Tsunami Follows Earthquake in North Eastern Japan
A massive earthquake off the north coast of Honshu, Japan was still sending aftershocks two hours later. Japanese reports say the quake registered 8.9 and there were aftershocks up to 7.1.
The earthquake unleashed a Tsunami on the north east coast of Japan, with waves reaching 33 feet or 10 metres. The waves pushed ships into the shore, turning many onto their sides.
When waves hit the coast, and carried on inland, they pushed cars and houses through the streets of towns on the coast.
Tokyo skyscrapers were seen visibly shaking and several fires were reported.
The NOAA National Weather Service's Pacific Tsunami Warning Centre issued a tsunami warning for Japan, Taiwan, Russia, the Mariana Islands, and All Hawaiian islands.
The NOAA report for Hawaii read:
A tsunami has been generated that could cause damage along coastlines of all islands in the state of Hawaii. Urgent action should be taken to protect lives and property. A tsunami is a series of long ocean waves. Each individual wave crest can last 5 to 15 minutes or more and extensively flood coastal areas.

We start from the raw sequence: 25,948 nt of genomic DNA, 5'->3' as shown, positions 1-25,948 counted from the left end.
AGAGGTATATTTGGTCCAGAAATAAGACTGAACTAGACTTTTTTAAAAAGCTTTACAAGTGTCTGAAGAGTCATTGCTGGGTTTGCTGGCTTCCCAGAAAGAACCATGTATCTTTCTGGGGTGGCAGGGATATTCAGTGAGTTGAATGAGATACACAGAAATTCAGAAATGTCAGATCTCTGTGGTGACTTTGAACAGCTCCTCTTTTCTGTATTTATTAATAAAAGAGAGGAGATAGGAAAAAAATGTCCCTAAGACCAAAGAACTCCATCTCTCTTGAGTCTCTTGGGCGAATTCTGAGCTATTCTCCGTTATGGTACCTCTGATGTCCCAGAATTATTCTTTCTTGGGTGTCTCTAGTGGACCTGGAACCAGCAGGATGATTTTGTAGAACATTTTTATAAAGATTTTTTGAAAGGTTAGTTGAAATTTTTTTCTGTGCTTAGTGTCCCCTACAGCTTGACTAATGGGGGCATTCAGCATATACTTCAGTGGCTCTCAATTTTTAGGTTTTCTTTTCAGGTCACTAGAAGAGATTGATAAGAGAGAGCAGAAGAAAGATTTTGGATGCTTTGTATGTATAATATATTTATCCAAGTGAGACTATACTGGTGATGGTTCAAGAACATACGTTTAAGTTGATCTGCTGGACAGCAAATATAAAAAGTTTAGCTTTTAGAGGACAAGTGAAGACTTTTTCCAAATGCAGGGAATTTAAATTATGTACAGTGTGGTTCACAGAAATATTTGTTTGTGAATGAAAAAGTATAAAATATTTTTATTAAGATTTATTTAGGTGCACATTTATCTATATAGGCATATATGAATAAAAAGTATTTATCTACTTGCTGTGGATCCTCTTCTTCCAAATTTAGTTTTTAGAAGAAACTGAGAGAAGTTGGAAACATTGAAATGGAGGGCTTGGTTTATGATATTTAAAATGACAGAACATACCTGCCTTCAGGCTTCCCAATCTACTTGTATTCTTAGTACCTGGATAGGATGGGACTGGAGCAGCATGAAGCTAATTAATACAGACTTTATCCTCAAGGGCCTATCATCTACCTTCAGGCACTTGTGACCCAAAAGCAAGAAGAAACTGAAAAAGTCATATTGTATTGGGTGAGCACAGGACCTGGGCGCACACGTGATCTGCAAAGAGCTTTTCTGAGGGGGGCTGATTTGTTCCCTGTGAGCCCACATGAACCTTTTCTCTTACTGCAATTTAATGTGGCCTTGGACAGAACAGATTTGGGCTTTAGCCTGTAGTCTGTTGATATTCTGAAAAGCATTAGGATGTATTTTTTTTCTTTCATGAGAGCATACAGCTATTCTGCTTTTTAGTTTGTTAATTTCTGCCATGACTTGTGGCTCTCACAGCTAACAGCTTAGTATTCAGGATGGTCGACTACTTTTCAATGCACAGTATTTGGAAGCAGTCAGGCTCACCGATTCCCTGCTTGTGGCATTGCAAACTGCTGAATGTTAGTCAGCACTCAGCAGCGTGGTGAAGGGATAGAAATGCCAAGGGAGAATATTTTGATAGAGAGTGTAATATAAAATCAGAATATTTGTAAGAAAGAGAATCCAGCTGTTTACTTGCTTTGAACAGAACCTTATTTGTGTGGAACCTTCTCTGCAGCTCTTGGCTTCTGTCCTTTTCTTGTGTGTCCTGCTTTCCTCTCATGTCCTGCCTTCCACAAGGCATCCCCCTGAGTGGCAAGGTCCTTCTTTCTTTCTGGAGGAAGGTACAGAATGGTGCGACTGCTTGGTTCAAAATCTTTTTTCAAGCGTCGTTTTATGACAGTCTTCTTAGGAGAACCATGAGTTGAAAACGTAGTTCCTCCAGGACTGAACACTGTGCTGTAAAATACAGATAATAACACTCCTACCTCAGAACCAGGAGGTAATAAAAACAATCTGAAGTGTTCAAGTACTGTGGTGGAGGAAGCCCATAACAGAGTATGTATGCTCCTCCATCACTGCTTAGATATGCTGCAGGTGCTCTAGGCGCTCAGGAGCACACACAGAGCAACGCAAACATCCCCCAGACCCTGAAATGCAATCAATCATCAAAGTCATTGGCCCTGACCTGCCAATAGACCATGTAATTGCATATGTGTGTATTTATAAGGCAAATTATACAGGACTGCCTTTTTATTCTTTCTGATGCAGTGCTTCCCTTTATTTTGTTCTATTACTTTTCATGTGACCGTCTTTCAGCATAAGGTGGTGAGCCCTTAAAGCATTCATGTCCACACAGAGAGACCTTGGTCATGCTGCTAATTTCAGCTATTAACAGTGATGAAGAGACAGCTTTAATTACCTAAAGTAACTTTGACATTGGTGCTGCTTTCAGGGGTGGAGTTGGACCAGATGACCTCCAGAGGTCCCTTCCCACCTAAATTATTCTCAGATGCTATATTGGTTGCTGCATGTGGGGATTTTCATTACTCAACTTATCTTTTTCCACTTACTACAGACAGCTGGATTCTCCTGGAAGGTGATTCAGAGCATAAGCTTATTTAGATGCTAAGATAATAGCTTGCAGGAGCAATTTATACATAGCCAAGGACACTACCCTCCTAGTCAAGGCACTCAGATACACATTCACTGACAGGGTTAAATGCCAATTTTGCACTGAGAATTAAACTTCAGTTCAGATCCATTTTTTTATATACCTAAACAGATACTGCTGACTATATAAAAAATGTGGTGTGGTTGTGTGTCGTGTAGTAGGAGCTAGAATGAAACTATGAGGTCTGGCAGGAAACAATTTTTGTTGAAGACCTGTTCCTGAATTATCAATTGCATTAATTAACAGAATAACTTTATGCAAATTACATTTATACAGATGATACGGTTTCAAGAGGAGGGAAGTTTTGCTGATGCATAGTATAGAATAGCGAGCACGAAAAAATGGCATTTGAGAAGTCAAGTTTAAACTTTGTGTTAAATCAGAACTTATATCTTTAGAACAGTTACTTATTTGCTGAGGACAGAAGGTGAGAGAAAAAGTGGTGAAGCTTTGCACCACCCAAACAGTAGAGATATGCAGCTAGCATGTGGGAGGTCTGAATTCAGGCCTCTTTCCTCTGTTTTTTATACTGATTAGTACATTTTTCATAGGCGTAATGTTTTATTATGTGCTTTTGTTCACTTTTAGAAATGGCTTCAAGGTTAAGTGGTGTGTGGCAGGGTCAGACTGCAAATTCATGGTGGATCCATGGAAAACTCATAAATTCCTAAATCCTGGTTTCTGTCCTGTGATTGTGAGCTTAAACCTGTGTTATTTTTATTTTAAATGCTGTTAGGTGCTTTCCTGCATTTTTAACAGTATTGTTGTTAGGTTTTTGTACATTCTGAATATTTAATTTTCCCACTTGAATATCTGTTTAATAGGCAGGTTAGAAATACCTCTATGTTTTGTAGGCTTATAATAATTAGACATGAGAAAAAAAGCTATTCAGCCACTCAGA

The danger can continue for many hours after the initial wave as subsequent waves arrive. Tsunami wave heights cannot be predicted and the first wave may not be the largest. Tsunami waves efficiently wrap around islands. All shores are at risk no matter which direction they face. The trough of a tsunami wave may temporarily expose the seafloor but the area will quickly flood again.
Extremely strong and unusual nearshore currents can accompany a tsunami. Debris picked up and carried by a tsunami amplifies its destructive power. Simultaneous high tides or high surf can significantly increase the tsunami hazard.
The estimated arrival time in Hawaii of the first tsunami wave is 0259 am HST Fri 11 Mar 2011 messages will be issued hourly or sooner as conditions warrant.
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